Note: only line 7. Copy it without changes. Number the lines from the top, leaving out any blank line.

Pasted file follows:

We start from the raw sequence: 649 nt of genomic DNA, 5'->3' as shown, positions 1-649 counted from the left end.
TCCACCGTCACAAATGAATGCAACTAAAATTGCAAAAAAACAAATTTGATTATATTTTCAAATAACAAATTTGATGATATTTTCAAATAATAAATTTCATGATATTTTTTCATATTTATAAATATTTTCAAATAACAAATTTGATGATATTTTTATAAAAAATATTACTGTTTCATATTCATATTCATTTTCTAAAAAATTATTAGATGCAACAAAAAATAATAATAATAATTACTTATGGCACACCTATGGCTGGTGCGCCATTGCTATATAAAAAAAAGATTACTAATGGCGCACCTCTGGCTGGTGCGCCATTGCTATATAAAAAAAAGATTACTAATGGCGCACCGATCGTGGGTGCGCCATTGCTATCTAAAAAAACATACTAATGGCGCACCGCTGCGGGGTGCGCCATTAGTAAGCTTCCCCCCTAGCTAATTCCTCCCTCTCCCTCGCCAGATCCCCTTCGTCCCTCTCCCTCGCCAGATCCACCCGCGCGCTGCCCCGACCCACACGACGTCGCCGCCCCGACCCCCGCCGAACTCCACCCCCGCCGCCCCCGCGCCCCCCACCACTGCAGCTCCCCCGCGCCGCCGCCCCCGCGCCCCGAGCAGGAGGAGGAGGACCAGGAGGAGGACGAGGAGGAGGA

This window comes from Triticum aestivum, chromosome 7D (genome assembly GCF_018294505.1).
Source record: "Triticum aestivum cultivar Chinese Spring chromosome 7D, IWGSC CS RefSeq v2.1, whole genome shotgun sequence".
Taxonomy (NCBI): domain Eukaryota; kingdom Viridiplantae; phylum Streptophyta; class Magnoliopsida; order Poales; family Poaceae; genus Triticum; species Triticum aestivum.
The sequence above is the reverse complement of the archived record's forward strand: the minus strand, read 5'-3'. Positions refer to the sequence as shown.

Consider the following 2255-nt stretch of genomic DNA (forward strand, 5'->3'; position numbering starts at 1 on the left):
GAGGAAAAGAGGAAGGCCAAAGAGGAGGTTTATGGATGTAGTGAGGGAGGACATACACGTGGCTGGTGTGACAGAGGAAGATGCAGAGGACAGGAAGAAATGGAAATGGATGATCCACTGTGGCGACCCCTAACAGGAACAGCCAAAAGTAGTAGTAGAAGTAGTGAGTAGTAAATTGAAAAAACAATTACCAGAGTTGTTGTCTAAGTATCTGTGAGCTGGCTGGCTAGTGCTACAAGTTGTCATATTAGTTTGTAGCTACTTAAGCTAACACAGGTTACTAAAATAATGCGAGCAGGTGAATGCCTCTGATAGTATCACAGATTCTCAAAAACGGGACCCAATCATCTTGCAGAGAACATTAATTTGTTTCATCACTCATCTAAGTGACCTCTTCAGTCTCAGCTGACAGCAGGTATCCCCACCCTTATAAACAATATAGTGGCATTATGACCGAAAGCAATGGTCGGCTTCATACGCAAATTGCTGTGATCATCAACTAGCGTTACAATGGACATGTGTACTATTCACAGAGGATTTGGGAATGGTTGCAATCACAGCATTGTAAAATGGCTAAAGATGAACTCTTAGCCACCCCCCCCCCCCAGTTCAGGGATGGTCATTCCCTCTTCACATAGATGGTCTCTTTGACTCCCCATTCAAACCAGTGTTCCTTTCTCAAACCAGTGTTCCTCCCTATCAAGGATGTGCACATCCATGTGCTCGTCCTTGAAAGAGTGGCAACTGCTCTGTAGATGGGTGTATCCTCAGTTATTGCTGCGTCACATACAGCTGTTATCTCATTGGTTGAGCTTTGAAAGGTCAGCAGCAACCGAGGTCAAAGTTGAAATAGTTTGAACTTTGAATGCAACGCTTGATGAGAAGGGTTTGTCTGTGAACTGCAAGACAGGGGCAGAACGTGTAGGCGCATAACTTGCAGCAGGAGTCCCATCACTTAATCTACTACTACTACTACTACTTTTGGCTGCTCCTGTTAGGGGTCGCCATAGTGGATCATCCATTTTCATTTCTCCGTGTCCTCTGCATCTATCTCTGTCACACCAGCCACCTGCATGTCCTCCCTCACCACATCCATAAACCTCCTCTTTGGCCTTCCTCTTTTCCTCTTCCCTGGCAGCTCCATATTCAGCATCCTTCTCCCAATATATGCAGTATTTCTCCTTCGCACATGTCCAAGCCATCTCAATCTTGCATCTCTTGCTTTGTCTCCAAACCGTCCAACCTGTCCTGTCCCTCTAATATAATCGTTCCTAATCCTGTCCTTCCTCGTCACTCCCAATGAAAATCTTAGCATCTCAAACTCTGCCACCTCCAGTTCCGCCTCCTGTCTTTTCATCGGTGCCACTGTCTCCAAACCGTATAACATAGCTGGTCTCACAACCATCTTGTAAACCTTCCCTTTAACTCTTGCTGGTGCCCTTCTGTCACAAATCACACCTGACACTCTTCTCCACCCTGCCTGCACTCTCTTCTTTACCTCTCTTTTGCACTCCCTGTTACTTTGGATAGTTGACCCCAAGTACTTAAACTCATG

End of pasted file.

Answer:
Consider the following 2255-nt stretch of genomic DNA (forward strand, 5'->3'; position numbering starts at 1 on the left):